By October, 15 months before his presidency would end, George Bush's approval ratings still hovered around 30 percent.
His administration will go down, say historians such as Columbia's Eric Foner and Princeton's Sean Wilentz, as a disaster. As Wilentz put it, "Many historians are now wondering whether Bush, in fact, will be remembered as the very worst president in all of American history."
A new genre in American popular culture has arisen comparing Bush to Hitler--on the Internet, and in fiction, stand-up comedy, and drama. To the radio personality Garrison Keillor, Bush's Republicans are "brownshirts in pinstripes"--echoing Al Gore's similar slur of "digital brownshirts."
Even Bush's supporters seem resigned to such abuse. They are talking not of a restoration in public esteem before the president leaves office, but rather of a Trumanesque turnaround: a once-despised president only years later becomes appreciated for his unpopular but necessary decisions.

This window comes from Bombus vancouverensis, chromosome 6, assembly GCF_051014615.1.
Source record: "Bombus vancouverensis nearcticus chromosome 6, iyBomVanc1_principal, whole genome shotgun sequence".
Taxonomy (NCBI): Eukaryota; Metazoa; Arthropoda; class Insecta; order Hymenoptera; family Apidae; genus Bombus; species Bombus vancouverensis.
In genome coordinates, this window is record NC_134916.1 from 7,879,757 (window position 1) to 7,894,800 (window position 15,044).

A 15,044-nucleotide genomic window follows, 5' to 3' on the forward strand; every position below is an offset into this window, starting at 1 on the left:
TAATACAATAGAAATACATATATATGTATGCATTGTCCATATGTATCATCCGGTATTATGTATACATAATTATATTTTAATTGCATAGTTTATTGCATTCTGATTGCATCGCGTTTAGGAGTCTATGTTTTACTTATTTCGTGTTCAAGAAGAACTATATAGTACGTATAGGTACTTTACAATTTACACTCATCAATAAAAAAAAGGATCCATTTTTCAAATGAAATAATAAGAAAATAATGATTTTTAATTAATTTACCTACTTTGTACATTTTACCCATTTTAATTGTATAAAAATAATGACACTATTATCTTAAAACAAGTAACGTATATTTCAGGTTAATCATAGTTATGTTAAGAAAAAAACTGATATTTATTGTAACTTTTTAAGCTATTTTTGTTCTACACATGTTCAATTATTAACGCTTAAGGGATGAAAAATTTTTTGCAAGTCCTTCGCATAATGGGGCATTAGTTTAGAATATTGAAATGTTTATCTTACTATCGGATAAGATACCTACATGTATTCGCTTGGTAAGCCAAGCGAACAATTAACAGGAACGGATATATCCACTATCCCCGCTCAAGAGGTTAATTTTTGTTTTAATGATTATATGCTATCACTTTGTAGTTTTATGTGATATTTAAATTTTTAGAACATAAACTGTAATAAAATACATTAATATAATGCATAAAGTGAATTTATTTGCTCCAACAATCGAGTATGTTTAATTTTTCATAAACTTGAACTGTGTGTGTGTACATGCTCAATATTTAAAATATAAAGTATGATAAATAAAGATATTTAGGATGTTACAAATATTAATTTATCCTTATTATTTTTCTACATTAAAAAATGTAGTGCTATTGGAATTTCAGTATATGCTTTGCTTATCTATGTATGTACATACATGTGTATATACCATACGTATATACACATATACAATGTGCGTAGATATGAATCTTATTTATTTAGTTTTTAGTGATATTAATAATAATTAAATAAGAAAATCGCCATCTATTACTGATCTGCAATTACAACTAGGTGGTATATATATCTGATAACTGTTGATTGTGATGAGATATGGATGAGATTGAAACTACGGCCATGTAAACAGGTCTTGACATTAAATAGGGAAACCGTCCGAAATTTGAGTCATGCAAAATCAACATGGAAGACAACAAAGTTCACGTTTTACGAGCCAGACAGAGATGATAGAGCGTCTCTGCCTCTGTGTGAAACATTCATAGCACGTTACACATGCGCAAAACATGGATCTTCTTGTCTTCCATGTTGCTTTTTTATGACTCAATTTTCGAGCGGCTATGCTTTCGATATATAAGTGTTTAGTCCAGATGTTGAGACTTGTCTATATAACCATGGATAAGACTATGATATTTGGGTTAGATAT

But for now, Bush seems to have an orphaned presidency defended by very few. From the left, he is criticized for his tax cuts for the rich, his lack of concern for African-American victims of Katrina, his illiberal homeland-security measures--and always for Iraq, with shrill, persistent choruses of "preemption" and "unilateralism." Much of this anger against Bush is Pavlovian and superficial, deeply embedded within the president's caricatured dead-or-alive, smoke-'em-out lingo.
As a result, the left gives the president no credit for policies that have irked his conservative base. In his first term, he increased federal spending at a faster rate than Bill Clinton. He extended the reach of federal education policy with his No Child Left Behind legislation, and he did not veto a single spending bill, instead sponsoring a major new prescription entitlement for Medicare recipients. His immigration bill, blasted by many conservatives, ultimately failed, but still won over Senator Ted Kennedy and infuriated red-state America.
So will Bush leave disgraced and confirm this prognosis of worst president? Probably not--and not merely because we have had far worse, from James Buchanan to Richard Nixon.
Start with the fountainhead of Bushophobia--the postwar reconstruction of Iraq. The surge that began in June seems to be working far better than anticipated. Should such tactical progress translate into strategic success--the verdict is still out--historians may conclude that George Bush removed the two worst …